What does the Church say about cremation?
The Church's preference is for burial of the body. However, since 1963 cremation has been permitted. The Church strongly prefers to have cremation take place after the full funeral liturgy with the body. The presence of the body most clearly brings to mind the life and death of the person and better expresses the values that the Church affirms in its rites.
This is the body once washed in Baptism, annointed with the Oil of Salvation, and fed with the Bread of Life. This is the body whose hands clothed the poor and embraced the sorrowing.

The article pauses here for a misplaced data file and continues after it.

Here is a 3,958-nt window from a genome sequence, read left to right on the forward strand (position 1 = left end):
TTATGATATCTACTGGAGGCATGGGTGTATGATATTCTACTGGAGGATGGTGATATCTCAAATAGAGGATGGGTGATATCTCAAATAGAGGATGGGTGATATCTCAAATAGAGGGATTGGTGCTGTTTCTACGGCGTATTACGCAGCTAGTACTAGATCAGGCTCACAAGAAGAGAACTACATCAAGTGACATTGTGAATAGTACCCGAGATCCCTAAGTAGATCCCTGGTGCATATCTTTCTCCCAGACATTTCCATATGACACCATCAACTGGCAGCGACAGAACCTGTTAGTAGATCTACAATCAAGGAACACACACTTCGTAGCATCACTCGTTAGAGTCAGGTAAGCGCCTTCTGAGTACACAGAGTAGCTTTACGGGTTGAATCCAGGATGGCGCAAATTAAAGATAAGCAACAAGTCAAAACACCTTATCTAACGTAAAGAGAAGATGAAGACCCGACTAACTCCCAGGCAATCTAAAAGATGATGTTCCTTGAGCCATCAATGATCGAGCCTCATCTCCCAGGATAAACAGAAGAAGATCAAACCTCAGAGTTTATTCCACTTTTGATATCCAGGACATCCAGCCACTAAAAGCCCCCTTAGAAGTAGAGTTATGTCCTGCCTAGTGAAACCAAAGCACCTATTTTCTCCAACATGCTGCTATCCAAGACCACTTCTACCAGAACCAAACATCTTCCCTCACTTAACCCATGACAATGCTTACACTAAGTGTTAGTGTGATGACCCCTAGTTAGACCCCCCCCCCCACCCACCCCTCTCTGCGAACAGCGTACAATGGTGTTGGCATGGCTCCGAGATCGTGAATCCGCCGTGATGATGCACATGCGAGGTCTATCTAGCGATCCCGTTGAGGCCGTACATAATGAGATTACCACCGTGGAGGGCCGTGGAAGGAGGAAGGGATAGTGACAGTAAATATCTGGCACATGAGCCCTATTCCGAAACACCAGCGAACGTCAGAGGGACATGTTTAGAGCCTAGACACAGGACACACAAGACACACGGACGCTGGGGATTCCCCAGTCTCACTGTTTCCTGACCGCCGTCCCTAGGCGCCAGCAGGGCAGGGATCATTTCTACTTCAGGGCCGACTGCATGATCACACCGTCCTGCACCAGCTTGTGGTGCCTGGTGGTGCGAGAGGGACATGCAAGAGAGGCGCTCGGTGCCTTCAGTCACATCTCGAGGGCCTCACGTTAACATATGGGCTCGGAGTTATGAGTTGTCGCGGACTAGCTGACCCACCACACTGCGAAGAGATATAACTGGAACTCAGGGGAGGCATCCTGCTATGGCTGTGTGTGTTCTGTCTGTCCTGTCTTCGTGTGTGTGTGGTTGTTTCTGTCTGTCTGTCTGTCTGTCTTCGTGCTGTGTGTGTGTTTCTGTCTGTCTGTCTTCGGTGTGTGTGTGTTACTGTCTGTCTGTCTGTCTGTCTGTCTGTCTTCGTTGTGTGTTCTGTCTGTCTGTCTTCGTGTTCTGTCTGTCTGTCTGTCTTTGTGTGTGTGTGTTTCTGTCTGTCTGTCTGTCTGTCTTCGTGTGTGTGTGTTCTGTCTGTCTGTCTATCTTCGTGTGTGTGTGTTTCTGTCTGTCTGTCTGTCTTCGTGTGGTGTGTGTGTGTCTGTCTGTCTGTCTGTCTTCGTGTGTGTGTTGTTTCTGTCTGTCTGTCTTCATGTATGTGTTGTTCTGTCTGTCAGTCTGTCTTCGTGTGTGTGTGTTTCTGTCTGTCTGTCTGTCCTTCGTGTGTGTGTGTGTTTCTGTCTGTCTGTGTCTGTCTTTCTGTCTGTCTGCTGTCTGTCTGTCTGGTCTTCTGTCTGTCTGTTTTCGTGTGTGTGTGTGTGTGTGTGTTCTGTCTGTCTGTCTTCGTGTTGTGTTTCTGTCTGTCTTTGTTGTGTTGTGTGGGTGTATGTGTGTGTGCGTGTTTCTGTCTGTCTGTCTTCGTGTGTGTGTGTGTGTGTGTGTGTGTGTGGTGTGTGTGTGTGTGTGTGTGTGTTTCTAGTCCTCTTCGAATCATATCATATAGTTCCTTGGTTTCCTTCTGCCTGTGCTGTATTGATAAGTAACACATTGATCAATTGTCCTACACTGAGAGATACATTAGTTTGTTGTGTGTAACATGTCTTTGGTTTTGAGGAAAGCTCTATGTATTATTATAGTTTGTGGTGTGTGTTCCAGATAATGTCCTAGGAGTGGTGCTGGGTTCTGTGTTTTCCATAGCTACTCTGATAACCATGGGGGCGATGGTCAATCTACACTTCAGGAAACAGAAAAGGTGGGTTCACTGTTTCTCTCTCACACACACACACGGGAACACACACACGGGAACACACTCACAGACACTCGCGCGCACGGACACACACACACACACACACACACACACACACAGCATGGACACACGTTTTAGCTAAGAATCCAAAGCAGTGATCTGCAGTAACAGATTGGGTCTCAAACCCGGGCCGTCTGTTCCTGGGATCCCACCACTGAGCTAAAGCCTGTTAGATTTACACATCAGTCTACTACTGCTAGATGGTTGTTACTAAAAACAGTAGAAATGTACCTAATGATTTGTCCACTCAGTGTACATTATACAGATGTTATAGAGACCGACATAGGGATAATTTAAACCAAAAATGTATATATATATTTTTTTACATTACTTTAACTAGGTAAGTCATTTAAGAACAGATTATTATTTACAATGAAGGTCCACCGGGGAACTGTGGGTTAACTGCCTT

Thus, the Church's reverence and care for the body grows out of reverence and concern for the person whom the Church now recommends to the care of God. However, when circumstances prevent the presence of the body at the funeral liturgy, it is appropriate that the cremated remains of the body be present for the full course of the funeral rites, including the Vigil for the Deceased, the Funeral Liturgy and the Rite of Committal.
The funeral Mass should always be celebrated in the Church. (Reflections on the Body, Cremation, and Catholic Funeral Rites, Bishops' Committee on the Liturgy.)
The Following Rites may be Celebrated: